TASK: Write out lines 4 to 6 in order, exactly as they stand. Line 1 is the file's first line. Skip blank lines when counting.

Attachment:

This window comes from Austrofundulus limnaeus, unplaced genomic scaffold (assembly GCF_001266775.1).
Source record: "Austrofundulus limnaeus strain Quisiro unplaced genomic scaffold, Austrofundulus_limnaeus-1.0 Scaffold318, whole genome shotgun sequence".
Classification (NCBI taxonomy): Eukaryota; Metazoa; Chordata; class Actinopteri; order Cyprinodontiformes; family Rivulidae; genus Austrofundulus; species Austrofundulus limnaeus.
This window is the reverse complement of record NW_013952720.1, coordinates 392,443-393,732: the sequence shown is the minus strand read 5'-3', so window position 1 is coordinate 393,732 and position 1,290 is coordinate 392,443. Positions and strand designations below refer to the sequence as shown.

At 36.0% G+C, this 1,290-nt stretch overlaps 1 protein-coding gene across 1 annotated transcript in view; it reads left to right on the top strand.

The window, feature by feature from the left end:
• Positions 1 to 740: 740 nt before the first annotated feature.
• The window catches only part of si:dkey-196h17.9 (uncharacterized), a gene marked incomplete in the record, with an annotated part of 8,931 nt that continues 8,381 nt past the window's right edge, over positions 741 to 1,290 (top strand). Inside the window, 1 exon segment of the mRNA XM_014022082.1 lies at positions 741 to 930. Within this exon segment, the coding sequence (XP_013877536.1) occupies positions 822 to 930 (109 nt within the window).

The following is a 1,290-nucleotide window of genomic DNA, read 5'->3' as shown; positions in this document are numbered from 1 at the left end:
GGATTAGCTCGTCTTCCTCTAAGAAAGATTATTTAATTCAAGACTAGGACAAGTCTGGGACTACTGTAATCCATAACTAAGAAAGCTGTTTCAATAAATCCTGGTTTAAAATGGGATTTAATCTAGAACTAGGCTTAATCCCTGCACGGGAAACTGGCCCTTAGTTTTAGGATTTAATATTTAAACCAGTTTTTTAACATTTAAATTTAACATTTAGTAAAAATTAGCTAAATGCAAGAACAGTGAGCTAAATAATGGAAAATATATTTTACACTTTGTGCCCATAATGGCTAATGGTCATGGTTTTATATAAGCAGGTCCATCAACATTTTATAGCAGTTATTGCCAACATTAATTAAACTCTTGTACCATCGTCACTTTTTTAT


This window is the reverse complement of record NW_013952720.1, coordinates 392,443-393,732: the sequence shown is the minus strand read 5'-3', so window position 1 is coordinate 393,732 and position 1,290 is coordinate 392,443. Positions and strand designations below refer to the sequence as shown.

At 36.0% G+C, this 1,290-nt stretch overlaps 1 protein-coding gene across 1 annotated transcript in view; it reads left to right on the top strand.

The window, feature by feature from the left end: